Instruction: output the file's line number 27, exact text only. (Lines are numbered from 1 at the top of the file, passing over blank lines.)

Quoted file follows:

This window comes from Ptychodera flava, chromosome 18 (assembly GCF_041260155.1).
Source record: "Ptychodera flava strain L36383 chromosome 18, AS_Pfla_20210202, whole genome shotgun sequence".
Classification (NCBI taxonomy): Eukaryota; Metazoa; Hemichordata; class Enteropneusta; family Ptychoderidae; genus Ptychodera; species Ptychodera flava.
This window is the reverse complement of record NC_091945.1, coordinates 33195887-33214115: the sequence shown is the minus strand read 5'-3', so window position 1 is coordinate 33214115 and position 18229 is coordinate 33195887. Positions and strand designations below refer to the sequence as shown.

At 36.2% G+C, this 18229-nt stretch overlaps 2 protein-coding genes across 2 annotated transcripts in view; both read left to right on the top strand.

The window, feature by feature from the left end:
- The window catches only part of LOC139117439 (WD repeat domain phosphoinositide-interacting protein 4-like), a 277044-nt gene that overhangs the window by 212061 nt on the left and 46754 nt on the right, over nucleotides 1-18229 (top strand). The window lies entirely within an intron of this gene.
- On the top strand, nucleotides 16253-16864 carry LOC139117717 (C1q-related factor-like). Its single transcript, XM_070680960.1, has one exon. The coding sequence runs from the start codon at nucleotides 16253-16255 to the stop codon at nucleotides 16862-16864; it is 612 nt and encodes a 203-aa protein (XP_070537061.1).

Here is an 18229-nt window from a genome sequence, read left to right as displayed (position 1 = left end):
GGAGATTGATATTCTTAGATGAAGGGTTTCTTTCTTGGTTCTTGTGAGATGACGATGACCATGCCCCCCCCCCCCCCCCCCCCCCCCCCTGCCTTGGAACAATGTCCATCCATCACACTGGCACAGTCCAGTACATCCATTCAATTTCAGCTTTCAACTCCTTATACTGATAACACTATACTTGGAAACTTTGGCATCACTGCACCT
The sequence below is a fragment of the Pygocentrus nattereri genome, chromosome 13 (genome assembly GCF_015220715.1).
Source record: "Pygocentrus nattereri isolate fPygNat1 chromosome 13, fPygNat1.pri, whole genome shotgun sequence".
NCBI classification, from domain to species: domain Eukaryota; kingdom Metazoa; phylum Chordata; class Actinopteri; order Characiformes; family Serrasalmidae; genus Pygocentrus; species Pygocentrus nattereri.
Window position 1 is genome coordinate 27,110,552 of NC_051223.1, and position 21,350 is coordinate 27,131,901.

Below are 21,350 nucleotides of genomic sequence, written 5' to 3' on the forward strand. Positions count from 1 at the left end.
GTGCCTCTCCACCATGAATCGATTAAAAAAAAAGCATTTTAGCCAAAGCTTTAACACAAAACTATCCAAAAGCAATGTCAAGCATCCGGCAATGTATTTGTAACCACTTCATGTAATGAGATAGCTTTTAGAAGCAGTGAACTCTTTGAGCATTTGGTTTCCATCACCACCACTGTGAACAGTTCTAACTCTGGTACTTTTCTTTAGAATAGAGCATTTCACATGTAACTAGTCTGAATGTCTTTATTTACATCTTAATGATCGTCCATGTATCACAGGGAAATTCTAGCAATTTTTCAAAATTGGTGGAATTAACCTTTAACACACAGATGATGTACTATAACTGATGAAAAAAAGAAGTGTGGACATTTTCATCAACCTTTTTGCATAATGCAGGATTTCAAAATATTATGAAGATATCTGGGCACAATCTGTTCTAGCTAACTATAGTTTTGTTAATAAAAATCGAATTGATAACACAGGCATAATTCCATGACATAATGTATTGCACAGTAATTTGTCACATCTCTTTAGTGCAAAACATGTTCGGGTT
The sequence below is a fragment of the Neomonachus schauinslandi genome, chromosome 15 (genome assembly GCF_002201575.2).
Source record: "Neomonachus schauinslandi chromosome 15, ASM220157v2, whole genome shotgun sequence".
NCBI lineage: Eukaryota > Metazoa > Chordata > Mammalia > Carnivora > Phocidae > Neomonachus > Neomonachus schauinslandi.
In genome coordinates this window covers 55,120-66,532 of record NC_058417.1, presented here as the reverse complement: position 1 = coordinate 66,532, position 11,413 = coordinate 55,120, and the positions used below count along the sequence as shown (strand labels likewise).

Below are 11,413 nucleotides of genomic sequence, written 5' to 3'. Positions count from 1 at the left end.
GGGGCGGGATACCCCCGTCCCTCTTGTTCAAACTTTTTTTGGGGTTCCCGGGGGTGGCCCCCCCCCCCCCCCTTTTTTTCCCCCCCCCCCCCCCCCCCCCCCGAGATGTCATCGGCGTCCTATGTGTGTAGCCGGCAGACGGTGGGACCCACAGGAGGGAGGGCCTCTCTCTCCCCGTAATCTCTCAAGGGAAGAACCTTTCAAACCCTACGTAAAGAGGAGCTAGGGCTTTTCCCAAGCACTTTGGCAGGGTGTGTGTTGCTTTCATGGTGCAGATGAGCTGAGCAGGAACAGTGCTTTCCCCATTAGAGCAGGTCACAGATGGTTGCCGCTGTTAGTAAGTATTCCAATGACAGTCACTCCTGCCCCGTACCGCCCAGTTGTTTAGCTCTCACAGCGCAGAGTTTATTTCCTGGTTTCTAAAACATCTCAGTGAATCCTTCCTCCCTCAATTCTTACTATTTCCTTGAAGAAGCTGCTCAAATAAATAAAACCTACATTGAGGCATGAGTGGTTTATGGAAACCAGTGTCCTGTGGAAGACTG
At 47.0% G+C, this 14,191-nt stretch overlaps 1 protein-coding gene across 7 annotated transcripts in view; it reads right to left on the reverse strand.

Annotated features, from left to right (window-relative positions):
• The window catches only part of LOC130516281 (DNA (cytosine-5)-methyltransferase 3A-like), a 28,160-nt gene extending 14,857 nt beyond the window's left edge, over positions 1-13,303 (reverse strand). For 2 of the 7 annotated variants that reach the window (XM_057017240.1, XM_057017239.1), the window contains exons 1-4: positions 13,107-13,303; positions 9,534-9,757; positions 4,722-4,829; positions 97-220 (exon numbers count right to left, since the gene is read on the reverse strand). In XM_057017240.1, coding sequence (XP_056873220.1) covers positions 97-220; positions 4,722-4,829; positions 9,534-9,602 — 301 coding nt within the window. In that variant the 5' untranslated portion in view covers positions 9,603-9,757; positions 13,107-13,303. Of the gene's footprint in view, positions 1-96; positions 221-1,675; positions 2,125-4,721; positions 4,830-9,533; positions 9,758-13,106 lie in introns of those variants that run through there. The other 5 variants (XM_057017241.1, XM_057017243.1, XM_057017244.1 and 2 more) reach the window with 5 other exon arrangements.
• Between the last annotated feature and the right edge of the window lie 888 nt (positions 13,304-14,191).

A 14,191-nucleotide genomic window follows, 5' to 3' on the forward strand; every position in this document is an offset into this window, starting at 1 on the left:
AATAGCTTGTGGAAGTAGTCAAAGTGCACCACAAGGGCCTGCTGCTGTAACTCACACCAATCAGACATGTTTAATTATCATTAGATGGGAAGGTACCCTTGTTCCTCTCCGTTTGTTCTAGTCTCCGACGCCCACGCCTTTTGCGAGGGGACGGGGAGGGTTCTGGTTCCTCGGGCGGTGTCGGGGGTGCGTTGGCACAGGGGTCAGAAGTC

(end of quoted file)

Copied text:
A 14,191-nucleotide genomic window follows, 5' to 3' on the forward strand; every position in this document is an offset into this window, starting at 1 on the left: